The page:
2. Consider it a short-term situation
When you’re feeling overwhelmed by all the physical proximity, it can make issues seem a lot bigger or more important than they are. Little snubs become major strikes against our character, and personalities begin to collide and irritate one another. In order to break ourselves out of this hyper-focus, we have to remember that the whole experience is a short-term situation. It’s not going to last forever. Eventually we’re going to go home and back to normal.
Instead of allowing yourself to get emotionally amped up, think of the whole experience like “work”. It’s simply something you have to get through with as little conflict as possible. Focusing on this impermanence is powerful and can supply us with an almost bottomless well of Zen.
You don’t have to put up with any annoying personalities forever. You’re not going to have to remain the butt of the jokes, or keep justifying yourself forever. The holidays will end and we will all go back to facing our own lives and the struggles therein. Look forward to the aspects of your life you can control. Keep an eye on those who annoy you and keep note. Remember what qualities and personalities you don’t want in your outside life. Take it as a learning experience.
3. Cool off before confrontation
Some confrontations are unavoidable — even during the holidays. Before we engage in them, though, we need to take a step back and take some time to process our thoughts and our feelings. Then, we have to consider what we truly hope to get out of the situation and consider whether it’s worth stirring up the drama and the chaos. This time can often help us to see that the drama isn’t worth the fallout and isn’t worth ruining a nice time together.
If you find yourself in a situation where you’re going to have to protect your boundaries or be more assertive, walk away first and give yourself time to process. Don’t explode or immediately react to someone else’s taunting. You have a right to walk away, collect your thoughts, and figure out exactly what you want to say.
Consider too the scope of the argument. If you’re going to engage in something with potential fallout, are you willing to deal with that fallout? Are you prepared for a family dinner to be ruined? Are you prepared to create superficial splits and divides which haunt all your holidays to come? Sometimes the conflict is worth it. Sometimes our egos lead us into confrontations that destroy things we really value. We’re the only ones who know where the lines lie.
4. Forgive one another for a change
Some families go into the holiday season already harboring hurts from years of aggravation and mistakes. It doesn’t make for A Very Brady Christmas, when you’re still stewing over apologies that weren’t given from the days and weeks before. In order to go into the holiday experience we have to give one another a chance to start over, and that requires forgiveness and a willingness to go on.
Use the goodwill of the season to your advantage. This is a time to come together and look back over a year that’s been challenging for everyone. It’s a time to look forward in hope at all the things we hope to change in our lives. Build on this hope. Move toward one another and see it as a chance to create a mutually clean slate.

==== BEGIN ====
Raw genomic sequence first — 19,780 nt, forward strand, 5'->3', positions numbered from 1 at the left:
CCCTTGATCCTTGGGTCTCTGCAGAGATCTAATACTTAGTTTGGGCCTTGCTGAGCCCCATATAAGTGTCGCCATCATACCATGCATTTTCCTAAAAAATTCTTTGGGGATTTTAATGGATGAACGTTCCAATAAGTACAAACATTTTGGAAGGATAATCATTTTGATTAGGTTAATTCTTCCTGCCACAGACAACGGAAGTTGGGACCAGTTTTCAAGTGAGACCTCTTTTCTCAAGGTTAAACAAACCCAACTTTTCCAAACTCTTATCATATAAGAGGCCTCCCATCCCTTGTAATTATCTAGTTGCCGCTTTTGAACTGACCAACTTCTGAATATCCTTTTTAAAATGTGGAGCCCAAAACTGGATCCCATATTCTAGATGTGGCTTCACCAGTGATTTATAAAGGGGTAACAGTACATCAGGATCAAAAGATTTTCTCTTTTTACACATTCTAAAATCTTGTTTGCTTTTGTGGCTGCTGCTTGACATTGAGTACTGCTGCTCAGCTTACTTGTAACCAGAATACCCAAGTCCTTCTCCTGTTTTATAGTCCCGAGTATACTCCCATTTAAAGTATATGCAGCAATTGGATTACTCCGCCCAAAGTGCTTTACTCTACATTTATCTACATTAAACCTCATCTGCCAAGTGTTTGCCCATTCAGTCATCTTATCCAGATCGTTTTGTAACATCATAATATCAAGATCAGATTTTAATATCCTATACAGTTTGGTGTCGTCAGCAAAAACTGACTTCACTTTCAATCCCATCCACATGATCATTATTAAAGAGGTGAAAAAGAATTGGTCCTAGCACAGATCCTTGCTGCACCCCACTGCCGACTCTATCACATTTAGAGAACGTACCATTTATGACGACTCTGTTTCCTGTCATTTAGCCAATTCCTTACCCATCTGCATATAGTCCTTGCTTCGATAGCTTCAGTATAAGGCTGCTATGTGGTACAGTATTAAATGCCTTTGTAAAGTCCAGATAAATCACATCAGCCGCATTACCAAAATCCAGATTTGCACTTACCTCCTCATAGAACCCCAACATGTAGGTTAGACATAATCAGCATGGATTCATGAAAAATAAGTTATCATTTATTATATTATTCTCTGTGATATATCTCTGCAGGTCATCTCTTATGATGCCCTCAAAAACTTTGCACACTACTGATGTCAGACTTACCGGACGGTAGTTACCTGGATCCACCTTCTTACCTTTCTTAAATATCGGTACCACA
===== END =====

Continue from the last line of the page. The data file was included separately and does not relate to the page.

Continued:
Give yourselves hope for a better relationship. Let go of those things which are superficial or no longer meaningful. Address the things you can’t move past and make the decision to forgive. Our forgiveness is powerful and it can transform not only our holidays but also our relationships in general. Forgive yourself. Forgive your parents or your siblings. Forgive who you need to forgive in order to move on together.
5. Focus on the joyful moments
There are a lot of people out there who promise the secret to a happy family, but the secret really only comes down to one thing: creating more happy memories than miserable ones. This principle can also be applied to transforming our holidays together as a family. If we truly want to minimize all the fighting and the drama, then we should seek to have as much fun together as we can.
Leave the serious stuff out as much as possible. Christmas, while deep in some ways, is also a superficial and material time of the year. We’re meant to celebrate, enjoy ourselves, and see the year out with a thankful eye to the future (and a chance to start over). Don’t make your get-togethers about settling old wrongs when they don’t need to be.
You have a whole year ahead to address the big stuff that can’t be settled in a few family dinner chats. Keep things as light as a possible and put a lid on the things that can be prioritized later. You’re not burying your feelings away. You’re choosing to time your arguments for a more effective time and place in the future. That’s smart planning and a healthy way to confront issues with one another.
Putting it all together…
The holidays are a great time to reconnect with our families, but they can also be a stressful time. Some families fight a lot when they get together, but we can minimize this fighting by getting to the root of the problem and getting control of ourselves. When we’re more mindful of the arguing and the patterns behind those arguments, we can take action to minimize the drama and the irritation.
Avoid adding fuel to the fire. Don’t walk in the door with your battle armor on and don’t get the holidays started looking for a fight. Let things go. Set a mindset of peace and ignoring the small stuff when you can. Look at the situation as a whole. The holidays happen once a year, and they happen for a very short window of time. This irritation isn’t forever. Treat it like a work gig and get out as gracefully as you can. You won’t be able to avoid all the fights, though. When you do have to stand up to one another, take some time to cool first and gather your thoughts. Then approach one another as compassionate adults and try to find the middle ground. Focus on forgiveness and focus on creating more happy memories than turbulent ones. Little-by-little, you’ll be able to find some peace in the experience.